​The legal case for investing council pension funds

Council pension schemes planning to invest in local projects must tread carefully or risk falling foul of the law, as Andrew Uprichard explains

In current times, when funding can be hard to come by and the public sector is asked to do more for less, local authorities are looking to maximise the use of their assets. One interesting question is whether a local authority can invest its pension fund in regeneration schemes which might be for the good of the local area? This is an option that is being considered more and more, but local government pension schemes need to be mindful of the legal framework governing what and how they can invest.

The main set of rules governing local government pension fund investments is contained in the Local Government Pension Scheme (Management and Investment of Funds) Regulations 2009 (the regulations).
The regulations require the administering authority to:
•    formulate a policy for the investment of its fund money that must take into account the advisability of investing in a wide variety of investments and suitability of particular investments and types of investments
•    publish a written statement of investment principles (SIP).

The SIP must take into account, among other things, the types of investment to be held, the balance between different types of investments, risk, the expected return on investment and the extent to which social, environmental or ethical considerations are taken into account. It must also state to what extent the administering authority has complied with the secretary of state’s guidance in this area.

This guidance, Investment Decision-Making and Disclosure in the Local Government Pension Scheme; A Guide to the Application of the Myners Principles, is available to buy from Cipfa. The SIP must be reviewed and can be amended from time to time.

The regulations set limits on the percentage of the fund which can be invested in different types of investment. Certain investments can be increased from an initial limit to a higher limit, provided the administering authority has taken proper advice, acted in accordance with its investment policy and set out the detail of its decision in accordance with regulation 15.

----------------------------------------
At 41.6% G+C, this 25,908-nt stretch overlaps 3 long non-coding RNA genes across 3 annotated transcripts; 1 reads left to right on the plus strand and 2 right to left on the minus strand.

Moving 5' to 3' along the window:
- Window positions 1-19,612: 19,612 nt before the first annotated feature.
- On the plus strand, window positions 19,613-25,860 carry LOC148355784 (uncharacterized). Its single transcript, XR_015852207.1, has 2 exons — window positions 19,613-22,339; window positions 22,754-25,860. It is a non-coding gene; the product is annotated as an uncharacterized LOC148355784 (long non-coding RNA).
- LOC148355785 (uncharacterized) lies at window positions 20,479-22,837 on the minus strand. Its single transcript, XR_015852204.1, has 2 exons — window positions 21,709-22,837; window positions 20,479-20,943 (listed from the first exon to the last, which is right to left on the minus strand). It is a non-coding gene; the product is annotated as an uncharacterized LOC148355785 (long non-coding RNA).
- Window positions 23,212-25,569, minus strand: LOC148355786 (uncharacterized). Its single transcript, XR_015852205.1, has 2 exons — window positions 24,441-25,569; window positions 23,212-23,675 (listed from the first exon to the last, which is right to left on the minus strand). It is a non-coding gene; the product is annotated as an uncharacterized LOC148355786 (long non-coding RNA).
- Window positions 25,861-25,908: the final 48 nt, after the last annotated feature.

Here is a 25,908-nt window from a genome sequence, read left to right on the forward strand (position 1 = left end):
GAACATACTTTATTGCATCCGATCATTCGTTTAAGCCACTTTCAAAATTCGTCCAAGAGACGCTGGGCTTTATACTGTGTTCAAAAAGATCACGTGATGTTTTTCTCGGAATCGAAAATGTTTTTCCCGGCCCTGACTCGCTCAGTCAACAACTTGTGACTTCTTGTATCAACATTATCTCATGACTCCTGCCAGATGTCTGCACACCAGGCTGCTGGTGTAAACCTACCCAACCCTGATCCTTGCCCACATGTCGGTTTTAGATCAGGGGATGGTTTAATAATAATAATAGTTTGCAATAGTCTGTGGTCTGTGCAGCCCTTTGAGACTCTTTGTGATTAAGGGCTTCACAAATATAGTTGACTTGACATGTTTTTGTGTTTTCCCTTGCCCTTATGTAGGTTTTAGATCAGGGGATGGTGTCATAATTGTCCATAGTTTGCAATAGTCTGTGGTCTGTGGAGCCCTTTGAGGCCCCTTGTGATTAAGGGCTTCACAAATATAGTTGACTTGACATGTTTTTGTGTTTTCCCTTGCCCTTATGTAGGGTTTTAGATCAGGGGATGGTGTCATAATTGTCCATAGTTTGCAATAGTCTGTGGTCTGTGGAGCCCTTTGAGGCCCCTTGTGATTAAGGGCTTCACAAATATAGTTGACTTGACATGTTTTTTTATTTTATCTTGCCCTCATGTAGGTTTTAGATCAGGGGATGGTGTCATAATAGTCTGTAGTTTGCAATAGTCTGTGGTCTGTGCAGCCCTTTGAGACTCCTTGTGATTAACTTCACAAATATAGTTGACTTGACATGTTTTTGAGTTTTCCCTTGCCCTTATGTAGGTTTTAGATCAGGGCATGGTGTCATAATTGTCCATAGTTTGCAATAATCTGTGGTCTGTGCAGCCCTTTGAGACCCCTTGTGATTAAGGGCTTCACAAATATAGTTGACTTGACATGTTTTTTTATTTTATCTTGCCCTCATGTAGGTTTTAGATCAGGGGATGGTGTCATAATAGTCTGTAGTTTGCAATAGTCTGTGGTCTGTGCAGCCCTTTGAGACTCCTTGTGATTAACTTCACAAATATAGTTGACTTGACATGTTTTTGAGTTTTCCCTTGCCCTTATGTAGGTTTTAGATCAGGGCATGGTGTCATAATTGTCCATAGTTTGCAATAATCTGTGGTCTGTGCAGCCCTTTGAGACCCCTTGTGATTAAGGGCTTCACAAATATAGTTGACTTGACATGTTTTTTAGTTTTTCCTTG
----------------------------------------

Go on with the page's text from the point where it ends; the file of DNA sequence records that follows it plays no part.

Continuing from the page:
So, for example, investments in unlisted company securities can be increased from 10% to 15% of the fund.

Regulation 13 does allow authorities to invest, without any restriction as to quantity, in any investment made in accordance with a scheme under section 11(1) of the Trustee Investments Act 1961 (a collective investment scheme which has Treasury approval). It appears that such investments are without the limits set by schedule 1.

Any investment in regeneration projects must comply with the regulations. The SIP needs to be wide enough to allow the investment, and the risk profile of the proposed investment must not offend the SIP and/or the secretary of state’s guidelines as set out by Cipfa.

There are likely to be interesting questions in formulating investment policies and principles to allow a direct investment in local projects. At present there will be many pension funds which will invest indirectly in regeneration and other infrastructure projects through exposure to investment vehicles such as investment trusts, where this may be considered to have an appropriate level of risk and return to the particular fund.

However, a decision to directly support local projects would have to be carefully considered and only implemented following independent advice to ensure that the administering authority was not motivated by its inherent conflict of interest in wishing to secure funding for a particular project and that such funding fitted within the principles in relation to risk and return in the SIP.

Even if the investment complies with the SIP, thought needs to be given as to what form it would take, as the administering authority will need to comply with the schedule 1 limits on the percentage of funds that can be invested in loans, securities and so on. Over the last year or so, various local government pension funds have been investing an increasing percentage of the fund in infrastructure projects and the government is encouraging this.

If the administering authority wished to join with other administering authorities to invest in projects over a wide region this would be possible within regulation 13 (Treasury-approved collective investments).

Pension funds are also beginning to pool their investments, such as the 33 London authorities who are looking at creating a fund with more than £20bn of assets under management, of which they envisage 10% (£2bn) should be invested in London’s infrastructure.

In the post-PFI era there is a need for more institutional investment to get projects off the ground, and local government pension schemes will have a key part to play in regeneration, infrastructure and ‘green’ investments both in their own areas and elsewhere in the UK.


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